Much has occurred in the world of ESG over the past few years, and the momentum behind sustainability reporting continues to increase exponentially. Significantly, several moves by regulators from late 2020 through 2021 have brought ESG reporting to a point of no return.
ESG reporting has historically been voluntary, ad-hoc and focused on communicating aspirations while providing some data to support or help tell the story around those aspirations. Company-wide data collection, done in good faith, would have been completed with the systems and resources in place, but without the concerns relating to legal or regulatory enforcement.
2022 appears to be the year where that will change, with certain ESG reporting being made mandatory per regulations. The process has begun for the adoption of specific and auditable sustainability standards. During 2022, affected companies will need to take immediate steps to ensure required information will be timely, accurate and readily available.
Here are significant ESG developments expected to occur in 2022:
SEC-Required Reporting on ESG
Throughout early 2021, the U.S. Securities and Exchange Commission proposed rules for mandatory reporting relating to several key areas of ESG, including climate change, human capital management, board diversity and cybersecurity risk governance.
However, these proposals resulted in a bit of a firestorm, with important issues being intensely debated regarding the SEC’s jurisdiction for such mandates and how the concept of materiality would be treated. The outcome of these debates and final decisions made, which could include litigation, should most definitely have a material impact on any future SEC ESG-related disclosure requirements and beyond.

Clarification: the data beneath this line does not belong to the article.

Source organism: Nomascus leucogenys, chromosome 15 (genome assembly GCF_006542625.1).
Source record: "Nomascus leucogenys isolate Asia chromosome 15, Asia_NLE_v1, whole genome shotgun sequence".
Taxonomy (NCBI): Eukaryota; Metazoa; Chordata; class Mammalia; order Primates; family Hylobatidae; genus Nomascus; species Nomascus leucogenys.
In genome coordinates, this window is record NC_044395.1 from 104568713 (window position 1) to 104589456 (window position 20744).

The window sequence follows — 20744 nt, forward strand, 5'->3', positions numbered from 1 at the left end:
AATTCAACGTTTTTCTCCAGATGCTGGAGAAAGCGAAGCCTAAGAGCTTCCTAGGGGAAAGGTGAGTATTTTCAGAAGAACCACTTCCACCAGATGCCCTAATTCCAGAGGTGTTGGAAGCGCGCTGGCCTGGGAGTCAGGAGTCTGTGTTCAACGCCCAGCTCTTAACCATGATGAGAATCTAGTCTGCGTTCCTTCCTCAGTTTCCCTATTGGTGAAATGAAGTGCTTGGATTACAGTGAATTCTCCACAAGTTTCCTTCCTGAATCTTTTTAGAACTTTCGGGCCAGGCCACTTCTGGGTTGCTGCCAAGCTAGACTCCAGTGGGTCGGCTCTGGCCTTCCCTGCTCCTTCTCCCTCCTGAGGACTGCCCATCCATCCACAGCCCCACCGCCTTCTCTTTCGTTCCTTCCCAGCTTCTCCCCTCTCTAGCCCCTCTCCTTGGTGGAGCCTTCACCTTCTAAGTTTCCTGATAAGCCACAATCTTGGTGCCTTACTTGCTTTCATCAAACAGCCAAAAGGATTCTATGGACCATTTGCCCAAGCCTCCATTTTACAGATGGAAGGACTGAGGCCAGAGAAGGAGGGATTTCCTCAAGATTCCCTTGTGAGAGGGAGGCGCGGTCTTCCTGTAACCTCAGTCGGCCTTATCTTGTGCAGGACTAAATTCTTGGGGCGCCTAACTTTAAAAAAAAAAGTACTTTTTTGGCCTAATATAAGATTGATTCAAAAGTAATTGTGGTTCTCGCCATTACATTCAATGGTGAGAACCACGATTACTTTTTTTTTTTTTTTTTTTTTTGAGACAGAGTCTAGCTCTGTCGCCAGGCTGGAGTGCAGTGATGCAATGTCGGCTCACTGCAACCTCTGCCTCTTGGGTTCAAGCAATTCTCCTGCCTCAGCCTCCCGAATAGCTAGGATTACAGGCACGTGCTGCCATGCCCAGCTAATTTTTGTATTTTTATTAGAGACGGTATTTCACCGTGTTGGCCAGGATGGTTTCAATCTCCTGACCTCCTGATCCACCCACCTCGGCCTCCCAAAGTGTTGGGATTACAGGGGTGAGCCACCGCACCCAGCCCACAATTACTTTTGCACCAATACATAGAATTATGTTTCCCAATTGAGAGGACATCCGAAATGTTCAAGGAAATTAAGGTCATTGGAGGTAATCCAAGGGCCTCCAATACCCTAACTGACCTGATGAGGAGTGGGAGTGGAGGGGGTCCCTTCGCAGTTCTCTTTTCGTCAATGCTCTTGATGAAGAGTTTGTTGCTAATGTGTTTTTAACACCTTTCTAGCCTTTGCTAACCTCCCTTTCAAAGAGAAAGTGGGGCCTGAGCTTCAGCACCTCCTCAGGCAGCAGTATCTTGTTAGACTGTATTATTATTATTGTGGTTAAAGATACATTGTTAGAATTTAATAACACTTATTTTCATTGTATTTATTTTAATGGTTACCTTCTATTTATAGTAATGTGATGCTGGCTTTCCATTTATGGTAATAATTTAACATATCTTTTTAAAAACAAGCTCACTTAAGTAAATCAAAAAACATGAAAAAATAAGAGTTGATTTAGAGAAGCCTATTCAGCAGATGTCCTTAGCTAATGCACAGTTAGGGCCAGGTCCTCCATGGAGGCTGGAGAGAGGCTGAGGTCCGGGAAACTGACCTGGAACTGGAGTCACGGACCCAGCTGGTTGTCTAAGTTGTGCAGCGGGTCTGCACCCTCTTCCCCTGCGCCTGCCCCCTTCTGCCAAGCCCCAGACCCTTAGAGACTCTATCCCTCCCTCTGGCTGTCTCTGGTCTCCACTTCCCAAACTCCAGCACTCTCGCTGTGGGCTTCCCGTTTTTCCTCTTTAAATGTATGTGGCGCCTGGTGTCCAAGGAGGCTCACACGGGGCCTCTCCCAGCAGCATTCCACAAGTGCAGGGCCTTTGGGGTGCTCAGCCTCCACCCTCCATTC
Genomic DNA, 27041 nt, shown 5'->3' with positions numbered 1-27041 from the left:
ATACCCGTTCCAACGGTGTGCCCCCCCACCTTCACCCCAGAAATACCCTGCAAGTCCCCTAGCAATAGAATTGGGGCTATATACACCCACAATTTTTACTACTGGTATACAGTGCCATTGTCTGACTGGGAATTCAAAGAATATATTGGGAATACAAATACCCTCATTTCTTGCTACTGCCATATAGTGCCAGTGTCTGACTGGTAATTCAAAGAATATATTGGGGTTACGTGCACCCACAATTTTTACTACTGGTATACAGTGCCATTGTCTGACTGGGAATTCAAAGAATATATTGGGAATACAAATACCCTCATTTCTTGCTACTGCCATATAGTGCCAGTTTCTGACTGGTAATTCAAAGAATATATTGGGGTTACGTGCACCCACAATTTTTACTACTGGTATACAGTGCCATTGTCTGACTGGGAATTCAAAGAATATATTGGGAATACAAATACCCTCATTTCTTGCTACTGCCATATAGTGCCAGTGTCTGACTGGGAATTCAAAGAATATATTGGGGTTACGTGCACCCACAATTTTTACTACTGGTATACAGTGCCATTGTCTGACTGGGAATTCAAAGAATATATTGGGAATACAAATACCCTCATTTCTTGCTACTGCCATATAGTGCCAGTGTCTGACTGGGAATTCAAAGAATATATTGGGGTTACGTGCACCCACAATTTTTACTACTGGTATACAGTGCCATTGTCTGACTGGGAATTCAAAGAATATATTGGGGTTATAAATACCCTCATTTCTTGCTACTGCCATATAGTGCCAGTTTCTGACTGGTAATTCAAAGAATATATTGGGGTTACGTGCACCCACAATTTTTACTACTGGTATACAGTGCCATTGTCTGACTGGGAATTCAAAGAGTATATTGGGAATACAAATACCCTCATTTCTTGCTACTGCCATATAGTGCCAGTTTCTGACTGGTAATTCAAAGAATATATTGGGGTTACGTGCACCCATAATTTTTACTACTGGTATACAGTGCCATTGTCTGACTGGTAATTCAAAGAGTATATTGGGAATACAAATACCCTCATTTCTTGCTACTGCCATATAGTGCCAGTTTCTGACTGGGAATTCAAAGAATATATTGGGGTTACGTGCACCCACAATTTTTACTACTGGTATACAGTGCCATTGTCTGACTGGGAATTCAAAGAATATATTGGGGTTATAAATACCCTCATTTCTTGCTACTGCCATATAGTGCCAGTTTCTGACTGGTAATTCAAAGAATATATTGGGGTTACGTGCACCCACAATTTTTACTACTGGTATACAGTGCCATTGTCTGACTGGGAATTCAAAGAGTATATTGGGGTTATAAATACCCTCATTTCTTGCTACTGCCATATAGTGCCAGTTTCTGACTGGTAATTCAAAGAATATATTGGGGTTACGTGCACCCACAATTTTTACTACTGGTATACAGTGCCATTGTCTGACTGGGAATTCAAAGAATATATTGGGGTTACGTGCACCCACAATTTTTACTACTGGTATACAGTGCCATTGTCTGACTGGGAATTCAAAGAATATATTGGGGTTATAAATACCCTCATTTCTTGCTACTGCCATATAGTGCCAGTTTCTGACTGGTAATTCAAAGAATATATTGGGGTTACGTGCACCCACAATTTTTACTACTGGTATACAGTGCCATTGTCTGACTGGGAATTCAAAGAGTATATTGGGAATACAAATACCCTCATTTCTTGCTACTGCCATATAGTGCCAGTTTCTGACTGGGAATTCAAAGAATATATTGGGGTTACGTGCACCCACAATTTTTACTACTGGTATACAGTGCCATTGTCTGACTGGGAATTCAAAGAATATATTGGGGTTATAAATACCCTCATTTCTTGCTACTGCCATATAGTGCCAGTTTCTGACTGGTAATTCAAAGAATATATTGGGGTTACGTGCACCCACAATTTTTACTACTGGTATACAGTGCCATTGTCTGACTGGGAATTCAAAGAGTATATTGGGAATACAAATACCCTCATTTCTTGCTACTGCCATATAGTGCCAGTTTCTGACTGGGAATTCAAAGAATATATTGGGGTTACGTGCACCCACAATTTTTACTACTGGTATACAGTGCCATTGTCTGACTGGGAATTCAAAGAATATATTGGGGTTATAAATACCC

Despite this ongoing spirited debate, it is expected that in early 2022, the SEC will issue a proposed climate change disclosure rule for public comment with required reporting likely to begin in calendar year 2023. However, during 2022, actions would have to be taken by all affected organizations to ensure processes and systems are in place to collect accurate and verifiable data.
EU ESG Required Reporting
Also in April 2021, the European Commission (EC) adopted a proposal for a corporate sustainability reporting directive (CSRD) to include specific European sustainability reporting standards (ESRS). These standards, once adopted by member countries, could be applicable to all “undertakings” within the EU, which are broadly defined as any entity engaged in an economic activity consisting of goods or services in a given market.
The update report issued Nov. 16 included an ambitious timeline, with the first set of standards to be adopted by way of delegate act in October 2022 (initially presented to the EC in June), with 2023 being the first required reporting year. A second set of disclosures, including sector/industry specific ones, are slated for proposal and adoption in 2023.
Of note, in July 2021, it was announced that the Global Reporting Initiative (GRI), one of the leading global ESG standard organizations, was working in cooperation with the EU on the initial stages of the standards being developed by the EU.